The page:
Offshore fish farming — The selling of common waters

by Anne Mosness

This article was originally published in April 2005

Fish farm in the ocean, cover artwork for April 2005 Sound Consumer

In honor of Earth Day, we salute the oceans, sustainable seafood and the fishing families who provide for us.

(April 2005) — Fishing families live with many of the same traditions, values and heartbreaks as farm families. Knowledge and dreams are passed through generations. Stores are often far beyond the horizon so improvisational skills are essential, especially with duct tape and twine. Pride in bringing nutritious and flavorful foods compensates for long hours and low pay. Both have strong connections to nature, facing storms and foul weather when work must be done, enduring discomfort and sometimes danger.

Family farms struggle to survive when policies favor agribusinesses and manure-spilling animal feedlots. The small boat fishing fleet in the United States also is facing extinction along with the wild fish they harvest, while factory operations take their place.

Significant sacrifices have been made in our region to protect salmon especially and many environmental groups recognize that harvesters of wild fish are often the strongest voices for conservation and habitat restoration. As the “Audubon Guide to Seafood” states, “Salmon are most at risk not from commercial fishers — who are the chief economic force behind their protection — but from logging, agriculture and dams.”

As boats are readied for another fishing season, elected officials in climate-controlled offices in Washington D.C. and our state legislature in Olympia may be voting on bills this spring that would benefit corporations while jeopardizing ocean integrity and wild fish. If approved, the legislation also could destroy the livelihoods of thousands of fishing families and harm many coastal and native communities.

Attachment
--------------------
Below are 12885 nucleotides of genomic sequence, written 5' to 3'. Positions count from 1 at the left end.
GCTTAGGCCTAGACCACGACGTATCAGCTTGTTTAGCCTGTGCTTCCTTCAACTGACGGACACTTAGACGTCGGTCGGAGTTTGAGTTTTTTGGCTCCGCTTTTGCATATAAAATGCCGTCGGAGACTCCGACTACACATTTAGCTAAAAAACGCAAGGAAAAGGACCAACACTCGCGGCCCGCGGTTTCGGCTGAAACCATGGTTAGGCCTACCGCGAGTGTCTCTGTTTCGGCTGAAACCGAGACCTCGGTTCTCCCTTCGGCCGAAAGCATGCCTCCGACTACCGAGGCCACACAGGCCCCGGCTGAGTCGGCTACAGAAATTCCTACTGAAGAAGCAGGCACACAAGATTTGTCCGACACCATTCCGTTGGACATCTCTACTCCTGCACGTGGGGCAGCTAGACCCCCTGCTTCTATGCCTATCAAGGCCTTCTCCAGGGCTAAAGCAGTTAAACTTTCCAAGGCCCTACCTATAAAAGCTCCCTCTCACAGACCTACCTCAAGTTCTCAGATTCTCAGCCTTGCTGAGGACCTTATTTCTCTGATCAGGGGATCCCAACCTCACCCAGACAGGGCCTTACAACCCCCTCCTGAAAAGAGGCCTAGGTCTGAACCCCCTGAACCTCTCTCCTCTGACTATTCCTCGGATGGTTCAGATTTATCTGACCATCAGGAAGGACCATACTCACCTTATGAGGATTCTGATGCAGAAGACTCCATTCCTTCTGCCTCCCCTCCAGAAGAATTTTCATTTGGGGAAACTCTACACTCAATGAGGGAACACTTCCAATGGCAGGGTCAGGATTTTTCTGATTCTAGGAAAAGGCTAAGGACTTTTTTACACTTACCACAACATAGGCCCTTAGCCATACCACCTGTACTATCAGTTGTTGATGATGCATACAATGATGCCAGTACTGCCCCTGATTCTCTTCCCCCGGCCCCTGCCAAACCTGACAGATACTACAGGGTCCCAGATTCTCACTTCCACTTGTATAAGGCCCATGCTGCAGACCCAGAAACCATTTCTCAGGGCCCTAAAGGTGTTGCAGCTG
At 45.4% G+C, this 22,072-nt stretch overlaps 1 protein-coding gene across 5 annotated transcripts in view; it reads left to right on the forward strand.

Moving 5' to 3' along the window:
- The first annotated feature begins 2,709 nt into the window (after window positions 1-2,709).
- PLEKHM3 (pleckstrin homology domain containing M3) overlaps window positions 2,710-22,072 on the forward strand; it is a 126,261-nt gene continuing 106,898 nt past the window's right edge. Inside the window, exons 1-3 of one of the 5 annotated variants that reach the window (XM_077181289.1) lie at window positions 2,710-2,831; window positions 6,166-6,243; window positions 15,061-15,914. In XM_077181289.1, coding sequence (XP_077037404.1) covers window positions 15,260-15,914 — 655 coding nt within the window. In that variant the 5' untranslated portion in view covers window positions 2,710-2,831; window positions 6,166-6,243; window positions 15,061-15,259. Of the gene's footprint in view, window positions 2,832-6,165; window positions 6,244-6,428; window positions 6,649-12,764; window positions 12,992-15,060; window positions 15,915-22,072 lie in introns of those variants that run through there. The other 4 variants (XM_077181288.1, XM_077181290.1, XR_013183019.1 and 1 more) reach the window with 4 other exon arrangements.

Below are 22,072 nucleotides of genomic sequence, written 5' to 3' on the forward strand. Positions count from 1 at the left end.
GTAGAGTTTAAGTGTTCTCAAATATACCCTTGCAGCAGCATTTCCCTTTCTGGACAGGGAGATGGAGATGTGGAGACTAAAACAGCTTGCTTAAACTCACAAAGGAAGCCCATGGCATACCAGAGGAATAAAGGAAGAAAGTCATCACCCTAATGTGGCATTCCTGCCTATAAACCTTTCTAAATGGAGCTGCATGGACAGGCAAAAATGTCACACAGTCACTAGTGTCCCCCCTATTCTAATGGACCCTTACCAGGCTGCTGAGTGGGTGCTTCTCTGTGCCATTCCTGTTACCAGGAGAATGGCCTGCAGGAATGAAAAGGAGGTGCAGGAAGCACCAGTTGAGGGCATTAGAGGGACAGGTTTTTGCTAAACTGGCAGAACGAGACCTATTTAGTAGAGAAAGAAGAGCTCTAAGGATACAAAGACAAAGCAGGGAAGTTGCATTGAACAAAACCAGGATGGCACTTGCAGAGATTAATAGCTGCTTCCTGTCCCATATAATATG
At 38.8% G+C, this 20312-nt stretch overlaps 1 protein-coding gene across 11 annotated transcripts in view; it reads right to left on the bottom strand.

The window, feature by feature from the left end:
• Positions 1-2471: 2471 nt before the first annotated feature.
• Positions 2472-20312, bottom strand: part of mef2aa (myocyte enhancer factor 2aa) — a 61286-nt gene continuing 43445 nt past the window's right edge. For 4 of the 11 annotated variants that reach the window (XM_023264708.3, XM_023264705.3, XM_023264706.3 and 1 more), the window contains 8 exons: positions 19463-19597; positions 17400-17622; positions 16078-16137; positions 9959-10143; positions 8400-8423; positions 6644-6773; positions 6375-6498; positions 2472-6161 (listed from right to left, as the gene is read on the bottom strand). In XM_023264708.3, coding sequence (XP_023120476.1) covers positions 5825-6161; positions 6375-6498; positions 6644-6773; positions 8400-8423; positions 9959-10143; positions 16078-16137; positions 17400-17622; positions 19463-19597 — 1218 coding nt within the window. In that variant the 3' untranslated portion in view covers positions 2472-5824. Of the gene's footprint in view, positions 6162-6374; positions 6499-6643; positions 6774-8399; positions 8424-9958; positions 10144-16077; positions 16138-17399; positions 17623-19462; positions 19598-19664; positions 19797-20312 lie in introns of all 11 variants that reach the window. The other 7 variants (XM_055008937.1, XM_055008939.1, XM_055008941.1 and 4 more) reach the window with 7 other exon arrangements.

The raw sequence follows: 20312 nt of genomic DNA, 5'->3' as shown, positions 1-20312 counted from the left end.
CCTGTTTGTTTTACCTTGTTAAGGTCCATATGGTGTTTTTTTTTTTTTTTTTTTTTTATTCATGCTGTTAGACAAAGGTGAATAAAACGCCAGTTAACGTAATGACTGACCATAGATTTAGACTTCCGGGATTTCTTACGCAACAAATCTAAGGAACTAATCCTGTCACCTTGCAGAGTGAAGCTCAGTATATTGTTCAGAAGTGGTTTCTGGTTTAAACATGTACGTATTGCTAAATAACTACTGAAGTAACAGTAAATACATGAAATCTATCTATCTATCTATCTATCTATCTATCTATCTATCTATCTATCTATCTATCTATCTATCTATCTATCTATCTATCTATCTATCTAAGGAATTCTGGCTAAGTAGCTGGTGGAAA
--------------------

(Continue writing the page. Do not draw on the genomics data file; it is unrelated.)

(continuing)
Proposed federal legislation
The waters from three to 200 miles offshore are called the “Exclusive Economic Zone” and are targeted for development by the Department of Commerce/National Oceanic and Atmospheric Administration (NOAA). Propagandizing that the United States missed the boat by exercising caution and limiting salmon farming because of environmental concerns, aquaculture speculators are rushing back through the revolving door to cash in on the next wave of industrial farmed fish. Black cod, halibut, tuna, and a variety of tropical and genetically engineered species are in tanks and labs waiting for the go-ahead from Congress. An application to grow genetically engineered fish is before the Food and Drug Administration (FDA).

The legislation that would open up our oceans to industrial fish farming is called the “National Aquaculture Act.” It would make NOAA the lead agency for promoting and managing fish farms three to 200 miles offshore. The bill also would provide streamlined “one stop” permitting and allow long-term leases with very little oversight. Written into the legislation is an exemption to the Magnuson-Stevens Fishery Conservation and Management Act, changing current law so foreign corporations can own fish farms in our waters.

A fivefold increase in the value of domestic farmed fish production is planned by 2025, from $900 million to $5 billion. Tax dollars are funding growth of this industry in much the way that agribusinesses receive money for research and development, consultants and feasibility studies, and for marketing and product promotions.